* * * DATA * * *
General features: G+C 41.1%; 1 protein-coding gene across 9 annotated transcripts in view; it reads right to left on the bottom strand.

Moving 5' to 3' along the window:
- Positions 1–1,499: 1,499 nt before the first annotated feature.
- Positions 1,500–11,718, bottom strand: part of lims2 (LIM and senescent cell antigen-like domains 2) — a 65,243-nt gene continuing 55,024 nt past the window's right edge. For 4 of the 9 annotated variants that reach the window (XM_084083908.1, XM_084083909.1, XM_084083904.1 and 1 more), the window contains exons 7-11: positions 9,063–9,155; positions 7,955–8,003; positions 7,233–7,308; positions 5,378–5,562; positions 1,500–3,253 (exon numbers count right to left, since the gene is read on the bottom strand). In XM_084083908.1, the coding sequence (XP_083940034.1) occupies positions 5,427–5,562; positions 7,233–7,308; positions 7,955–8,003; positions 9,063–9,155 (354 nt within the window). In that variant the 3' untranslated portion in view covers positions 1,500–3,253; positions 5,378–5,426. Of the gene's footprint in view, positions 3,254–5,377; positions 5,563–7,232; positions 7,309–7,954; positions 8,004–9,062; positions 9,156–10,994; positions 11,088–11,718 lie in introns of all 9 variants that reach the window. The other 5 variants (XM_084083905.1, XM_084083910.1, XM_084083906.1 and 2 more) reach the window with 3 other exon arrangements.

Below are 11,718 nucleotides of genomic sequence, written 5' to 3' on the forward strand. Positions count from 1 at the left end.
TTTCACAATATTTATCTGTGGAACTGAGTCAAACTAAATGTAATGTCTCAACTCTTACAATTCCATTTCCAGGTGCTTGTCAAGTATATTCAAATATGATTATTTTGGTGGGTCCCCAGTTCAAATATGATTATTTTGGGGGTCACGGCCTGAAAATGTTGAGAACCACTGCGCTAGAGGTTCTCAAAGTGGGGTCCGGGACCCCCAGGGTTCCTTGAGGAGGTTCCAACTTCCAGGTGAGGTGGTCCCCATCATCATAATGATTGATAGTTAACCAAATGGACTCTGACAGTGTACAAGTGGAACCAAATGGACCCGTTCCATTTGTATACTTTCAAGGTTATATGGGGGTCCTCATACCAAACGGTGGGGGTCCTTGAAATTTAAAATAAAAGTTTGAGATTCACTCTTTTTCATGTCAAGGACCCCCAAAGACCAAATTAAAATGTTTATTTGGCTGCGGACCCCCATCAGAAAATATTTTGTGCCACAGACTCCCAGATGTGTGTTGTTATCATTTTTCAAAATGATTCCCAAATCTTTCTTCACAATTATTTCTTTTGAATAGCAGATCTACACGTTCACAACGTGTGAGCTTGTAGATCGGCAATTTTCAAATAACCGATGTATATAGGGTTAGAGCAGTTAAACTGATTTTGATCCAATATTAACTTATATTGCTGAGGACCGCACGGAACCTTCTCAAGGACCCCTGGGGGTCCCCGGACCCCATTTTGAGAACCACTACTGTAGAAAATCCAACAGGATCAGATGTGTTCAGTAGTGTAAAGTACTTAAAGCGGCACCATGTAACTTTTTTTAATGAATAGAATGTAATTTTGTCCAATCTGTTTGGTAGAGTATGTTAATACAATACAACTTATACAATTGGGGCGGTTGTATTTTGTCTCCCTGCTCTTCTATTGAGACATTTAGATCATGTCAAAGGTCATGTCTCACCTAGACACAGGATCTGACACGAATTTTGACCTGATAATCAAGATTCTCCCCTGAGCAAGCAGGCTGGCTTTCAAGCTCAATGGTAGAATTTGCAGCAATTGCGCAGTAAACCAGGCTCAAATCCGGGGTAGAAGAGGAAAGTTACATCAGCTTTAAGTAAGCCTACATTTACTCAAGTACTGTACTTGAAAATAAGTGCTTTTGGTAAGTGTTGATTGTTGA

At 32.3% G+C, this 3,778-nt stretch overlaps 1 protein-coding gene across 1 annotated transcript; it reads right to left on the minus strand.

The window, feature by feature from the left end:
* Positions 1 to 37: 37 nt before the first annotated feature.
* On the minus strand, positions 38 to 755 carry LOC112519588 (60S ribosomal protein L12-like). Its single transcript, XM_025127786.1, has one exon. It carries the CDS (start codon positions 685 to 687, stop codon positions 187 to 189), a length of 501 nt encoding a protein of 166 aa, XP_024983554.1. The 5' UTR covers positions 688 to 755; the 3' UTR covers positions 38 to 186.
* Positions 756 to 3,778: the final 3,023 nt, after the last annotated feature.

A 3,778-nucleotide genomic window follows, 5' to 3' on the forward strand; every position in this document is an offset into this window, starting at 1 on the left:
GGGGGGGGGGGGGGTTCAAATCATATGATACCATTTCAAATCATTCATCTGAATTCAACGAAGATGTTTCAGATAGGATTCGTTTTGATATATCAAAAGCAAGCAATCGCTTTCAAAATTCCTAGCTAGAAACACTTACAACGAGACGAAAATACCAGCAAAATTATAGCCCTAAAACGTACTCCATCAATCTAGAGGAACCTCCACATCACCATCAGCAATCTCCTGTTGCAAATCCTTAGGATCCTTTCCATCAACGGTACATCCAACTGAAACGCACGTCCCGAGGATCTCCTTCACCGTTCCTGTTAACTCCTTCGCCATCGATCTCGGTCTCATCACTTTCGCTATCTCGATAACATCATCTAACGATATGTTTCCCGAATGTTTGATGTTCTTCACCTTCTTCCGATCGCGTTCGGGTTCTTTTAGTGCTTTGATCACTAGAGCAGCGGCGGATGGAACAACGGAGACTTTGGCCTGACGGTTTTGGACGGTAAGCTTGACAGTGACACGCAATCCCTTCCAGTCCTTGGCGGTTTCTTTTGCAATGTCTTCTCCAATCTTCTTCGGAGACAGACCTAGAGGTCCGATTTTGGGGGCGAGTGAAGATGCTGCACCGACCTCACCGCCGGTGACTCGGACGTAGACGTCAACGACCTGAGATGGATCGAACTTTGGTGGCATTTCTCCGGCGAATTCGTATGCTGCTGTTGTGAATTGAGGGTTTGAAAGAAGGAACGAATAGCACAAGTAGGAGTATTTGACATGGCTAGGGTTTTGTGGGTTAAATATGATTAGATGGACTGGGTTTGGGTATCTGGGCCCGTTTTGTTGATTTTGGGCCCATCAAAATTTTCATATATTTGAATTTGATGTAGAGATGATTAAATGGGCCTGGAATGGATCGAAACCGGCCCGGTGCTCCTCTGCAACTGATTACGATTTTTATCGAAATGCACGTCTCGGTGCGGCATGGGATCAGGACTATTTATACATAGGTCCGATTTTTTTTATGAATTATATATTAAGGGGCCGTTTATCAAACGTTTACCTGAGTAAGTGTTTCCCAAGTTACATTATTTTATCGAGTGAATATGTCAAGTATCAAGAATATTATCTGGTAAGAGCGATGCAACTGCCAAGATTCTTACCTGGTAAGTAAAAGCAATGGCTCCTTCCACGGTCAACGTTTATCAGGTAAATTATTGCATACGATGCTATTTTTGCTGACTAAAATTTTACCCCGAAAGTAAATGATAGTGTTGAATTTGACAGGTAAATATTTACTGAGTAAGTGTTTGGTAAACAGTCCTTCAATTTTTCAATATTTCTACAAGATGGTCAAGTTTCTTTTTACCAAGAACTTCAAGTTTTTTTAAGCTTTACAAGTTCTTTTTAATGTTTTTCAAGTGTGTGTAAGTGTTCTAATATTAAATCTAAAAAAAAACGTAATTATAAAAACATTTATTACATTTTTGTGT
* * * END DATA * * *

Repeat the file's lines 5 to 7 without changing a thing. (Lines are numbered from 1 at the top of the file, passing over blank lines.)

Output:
Below are 11,718 nucleotides of genomic sequence, written 5' to 3' on the forward strand. Positions count from 1 at the left end.
TTTCACAATATTTATCTGTGGAACTGAGTCAAACTAAATGTAATGTCTCAACTCTTACAATTCCATTTCCAGGTGCTTGTCAAGTATATTCAAATATGATTATTTTGGTGGGTCCCCAGTTCAAATATGATTATTTTGGGGGTCACGGCCTGAAAATGTTGAGAACCACTGCGCTAGAGGTTCTCAAAGTGGGGTCCGGGACCCCCAGGGTTCCTTGAGGAGGTTCCAACTTCCAGGTGAGGTGGTCCCCATCATCATAATGATTGATAGTTAACCAAATGGACTCTGACAGTGTACAAGTGGAACCAAATGGACCCGTTCCATTTGTATACTTTCAAGGTTATATGGGGGTCCTCATACCAAACGGTGGGGGTCCTTGAAATTTAAAATAAAAGTTTGAGATTCACTCTTTTTCATGTCAAGGACCCCCAAAGACCAAATTAAAATGTTTATTTGGCTGCGGACCCCCATCAGAAAATATTTTGTGCCACAGACTCCCAGATGTGTGTTGTTATCATTTTTCAAAATGATTCCCAAATCTTTCTTCACAATTATTTCTTTTGAATAGCAGATCTACACGTTCACAACGTGTGAGCTTGTAGATCGGCAATTTTCAAATAACCGATGTATATAGGGTTAGAGCAGTTAAACTGATTTTGATCCAATATTAACTTATATTGCTGAGGACCGCACGGAACCTTCTCAAGGACCCCTGGGGGTCCCCGGACCCCATTTTGAGAACCACTACTGTAGAAAATCCAACAGGATCAGATGTGTTCAGTAGTGTAAAGTACTTAAAGCGGCACCATGTAACTTTTTTTAATGAATAGAATGTAATTTTGTCCAATCTGTTTGGTAGAGTATGTTAATACAATACAACTTATACAATTGGGGCGGTTGTATTTTGTCTCCCTGCTCTTCTATTGAGACATTTAGATCATGTCAAAGGTCATGTCTCACCTAGACACAGGATCTGACACGAATTTTGACCTGATAATCAAGATTCTCCCCTGAGCAAGCAGGCTGGCTTTCAAGCTCAATGGTAGAATTTGCAGCAATTGCGCAGTAAACCAGGCTCAAATCCGGGGTAGAAGAGGAAAGTTACATCAGCTTTAAGTAAGCCTACATTTACTCAAGTACTGTACTTGAAAATAAGTGCTTTTGGTAAGTGTTGATTGTTGA

At 32.3% G+C, this 3,778-nt stretch overlaps 1 protein-coding gene across 1 annotated transcript; it reads right to left on the minus strand.